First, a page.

The anthocyanin in `Sensation Red Bartlett' pear skin was characterized and quantified, and the effect of light quality on fruit color development was evaluated. Anthocyanin concentration was related to fruit chromaticity values. Pigments were analyzed using high-performance liquid chromatography (HPLC) and thin-layer chromatography (TLC). One of two spots detected in the TLC chromatogram did not change color with molybdate sprays, indicating the possible presence of peonidin. HPLC analysis confirmed the presence of a major and a minor pigment, which co-eluted with cyanidin 3-galactoside and peonidin 3-galactoside. Monomeric anthocyanins in the pear skin extract were 6.83 mg/100 g of fruit peel. To study light quality, gelatin filters allowing passage of different wavelengths of-light were attached over the exposed side of `Sensation Red Bartlett' pears 1 month before harvest. Chromaticity was recorded before the filters were attached and after their removal at harvest using the Commission Internationale del'Eclairage (L*, a*, and b*) color space coordinates. Following color measurements, anthocyanin was extracted from individual skin disks. Skin beneath all filters yielded less hue than the control. Wavelengths that transmit above 600 nm had the largest effect on chroma, a*, and b* values. Fruit wrapped in aluminum foil to obscure all light had the highest luminosity. Wavelengths from 400 to 500 nm gave darker, less chromatic, and redder pear fruit. All treatments yielded higher anthocyanin content than the control. There was a tendency toward increased anthocyanin content with longer wavelengths. The simple linear regression of the log anthocyanin content on L* value and (a*/b*) provided an R 2 = 0.41.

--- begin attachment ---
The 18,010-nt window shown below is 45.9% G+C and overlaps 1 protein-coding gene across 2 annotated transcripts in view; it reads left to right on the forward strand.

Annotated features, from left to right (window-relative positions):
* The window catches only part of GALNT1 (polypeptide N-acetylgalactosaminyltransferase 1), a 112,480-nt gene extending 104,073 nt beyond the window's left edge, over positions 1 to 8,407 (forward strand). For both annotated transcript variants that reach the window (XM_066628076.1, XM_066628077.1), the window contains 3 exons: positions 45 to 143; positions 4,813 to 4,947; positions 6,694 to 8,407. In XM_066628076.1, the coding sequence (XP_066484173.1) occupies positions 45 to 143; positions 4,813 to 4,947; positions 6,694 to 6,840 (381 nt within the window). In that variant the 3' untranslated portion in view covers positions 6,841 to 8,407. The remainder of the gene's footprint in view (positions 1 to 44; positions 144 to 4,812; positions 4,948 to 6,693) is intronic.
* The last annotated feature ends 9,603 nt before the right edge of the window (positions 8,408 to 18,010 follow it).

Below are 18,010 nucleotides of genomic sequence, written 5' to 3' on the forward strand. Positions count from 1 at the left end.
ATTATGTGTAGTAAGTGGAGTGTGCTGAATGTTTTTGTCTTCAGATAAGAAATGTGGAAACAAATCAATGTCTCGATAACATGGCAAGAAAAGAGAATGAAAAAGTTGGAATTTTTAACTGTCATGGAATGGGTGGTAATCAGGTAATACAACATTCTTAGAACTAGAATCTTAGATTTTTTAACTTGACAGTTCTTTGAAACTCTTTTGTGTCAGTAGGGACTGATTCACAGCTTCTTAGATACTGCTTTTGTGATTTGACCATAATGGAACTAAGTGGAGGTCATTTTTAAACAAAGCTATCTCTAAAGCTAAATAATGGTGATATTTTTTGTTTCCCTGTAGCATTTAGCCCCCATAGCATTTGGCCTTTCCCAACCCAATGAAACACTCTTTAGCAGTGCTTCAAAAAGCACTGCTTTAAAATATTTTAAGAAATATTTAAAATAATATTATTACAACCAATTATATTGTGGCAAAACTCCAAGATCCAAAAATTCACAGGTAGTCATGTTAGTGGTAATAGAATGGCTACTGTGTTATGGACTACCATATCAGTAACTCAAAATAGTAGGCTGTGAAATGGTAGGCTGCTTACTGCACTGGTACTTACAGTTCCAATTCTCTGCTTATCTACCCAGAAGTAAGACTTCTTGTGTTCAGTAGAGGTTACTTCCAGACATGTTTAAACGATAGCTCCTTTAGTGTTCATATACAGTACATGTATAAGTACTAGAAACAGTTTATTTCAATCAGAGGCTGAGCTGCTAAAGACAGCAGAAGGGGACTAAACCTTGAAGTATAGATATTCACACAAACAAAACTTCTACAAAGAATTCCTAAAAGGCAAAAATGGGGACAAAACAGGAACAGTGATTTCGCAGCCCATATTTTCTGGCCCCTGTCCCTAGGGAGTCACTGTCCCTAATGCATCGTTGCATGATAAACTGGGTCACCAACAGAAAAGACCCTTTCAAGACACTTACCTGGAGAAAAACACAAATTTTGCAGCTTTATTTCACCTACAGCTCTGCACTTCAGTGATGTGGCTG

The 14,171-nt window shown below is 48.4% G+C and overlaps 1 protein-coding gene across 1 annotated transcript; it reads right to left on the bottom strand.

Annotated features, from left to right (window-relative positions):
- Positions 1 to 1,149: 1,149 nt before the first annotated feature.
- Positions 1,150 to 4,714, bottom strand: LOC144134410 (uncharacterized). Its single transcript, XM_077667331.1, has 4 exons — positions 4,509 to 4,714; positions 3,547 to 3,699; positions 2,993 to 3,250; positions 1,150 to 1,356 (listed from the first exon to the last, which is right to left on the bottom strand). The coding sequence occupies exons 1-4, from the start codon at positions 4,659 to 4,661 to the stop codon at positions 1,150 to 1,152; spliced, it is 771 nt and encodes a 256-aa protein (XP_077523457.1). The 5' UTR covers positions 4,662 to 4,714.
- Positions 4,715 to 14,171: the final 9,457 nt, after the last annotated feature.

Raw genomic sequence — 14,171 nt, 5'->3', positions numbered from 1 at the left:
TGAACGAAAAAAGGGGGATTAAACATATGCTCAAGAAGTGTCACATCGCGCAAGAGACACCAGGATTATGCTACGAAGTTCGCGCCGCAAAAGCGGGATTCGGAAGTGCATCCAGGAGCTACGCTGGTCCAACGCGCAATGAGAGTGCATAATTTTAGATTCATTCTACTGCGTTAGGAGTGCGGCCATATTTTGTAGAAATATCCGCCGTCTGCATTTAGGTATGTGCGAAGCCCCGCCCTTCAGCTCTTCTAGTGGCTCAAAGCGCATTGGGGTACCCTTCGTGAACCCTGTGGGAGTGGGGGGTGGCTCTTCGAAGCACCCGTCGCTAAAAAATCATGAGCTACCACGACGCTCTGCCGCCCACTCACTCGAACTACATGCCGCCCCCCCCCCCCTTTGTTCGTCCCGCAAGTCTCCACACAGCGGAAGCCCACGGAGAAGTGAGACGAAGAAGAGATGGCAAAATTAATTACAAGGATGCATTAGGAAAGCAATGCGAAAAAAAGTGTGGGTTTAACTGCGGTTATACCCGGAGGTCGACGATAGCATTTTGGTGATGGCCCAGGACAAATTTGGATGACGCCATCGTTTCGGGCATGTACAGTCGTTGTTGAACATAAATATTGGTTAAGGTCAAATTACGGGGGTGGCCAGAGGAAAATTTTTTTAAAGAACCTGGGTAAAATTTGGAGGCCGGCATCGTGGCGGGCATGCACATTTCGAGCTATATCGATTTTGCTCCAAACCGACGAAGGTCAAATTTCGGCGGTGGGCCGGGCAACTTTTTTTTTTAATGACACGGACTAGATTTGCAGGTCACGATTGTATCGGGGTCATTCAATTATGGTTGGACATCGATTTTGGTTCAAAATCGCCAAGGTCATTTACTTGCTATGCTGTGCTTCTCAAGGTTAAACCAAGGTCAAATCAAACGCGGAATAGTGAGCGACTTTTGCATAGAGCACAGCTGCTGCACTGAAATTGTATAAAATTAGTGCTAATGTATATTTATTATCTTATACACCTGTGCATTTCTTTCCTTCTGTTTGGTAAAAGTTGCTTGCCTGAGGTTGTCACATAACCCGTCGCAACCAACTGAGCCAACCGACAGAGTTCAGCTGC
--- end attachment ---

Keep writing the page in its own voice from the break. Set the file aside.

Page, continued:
Free access

Management of pear (Pyrus communis L.) trees for low N and high Ca content in the fruit reduced the severity of postharvest fungal decay. Application of N fertilizer 3 weeks before harvest supplied N for tree reserves and for flowers the following spring without increasing fruit N. Calcium chloride sprays during the growing season increased fruit Ca content. Nitrogen and Ca management appear to be additive factors in decay reduction. Fruit density and position in the tree canopy influenced their response to N fertilization. Nitrogen: Ca ratios were lower in fruit from the east quadrant and bottom third of trees and from the distal portion of branches. High fruit density was associated with low N: Ca ratios. Nutritional manipulations appear to be compatible with other methods of postharvest decay control.

Full access

Over-tree sprinkler irrigation cooling treatments were applied to `Sensation Red Bartlett' pear trees during the final 30 days of fruit maturity in 1992 and 1993 when orchard air temperatures were >29 °C. Fruit from cooled trees were more red and less yellow than fruit from noncooled trees, resulting in lower hue values by the middle of the harvestable maturity period in both years of study. In 1992, cooled fruit had a greater portion of the fruit surface covered with red blush than fruit that were not cooled. Fruit firmness decreased more rapidly in fruit from cooled trees than in fruit from noncooled trees, indicating advanced maturity. Accordingly, cooled fruit should be harvested earlier than noncooled fruit to maintain postharvest quality. Differences between cooled and noncooled fruit with respect to hue, surface blush, and rate of firmness loss were more pronounced in a warm season requiring frequent cooling than in a cooler season.

Full access

Abstract

Putrescine at 10−5, 10−4, 10−3, and 10−2 m applied at anthesis increased fruit set of ‘Cornice’ pear (Pyrus communis L.) in 1985 and 1986. Ovule longevity and the effective pollination period were extended 2 days in 1985 and 5 days in 1986 by putrescine at 10−3 m. Pollen tubes reached the micropyle 2 days earlier in treated than in untreated flowers. High levels of evolved ethylene in flowers were related to pollination and fertilization and were unaffected by putrescine application. Increased ovule longevity and fruit set in treated flowers were associated with increased foliar and flower N and B levels after fertilization. Chemical name used: 1,4-diaminobutane dihydrochloride (putrescine).

Open Access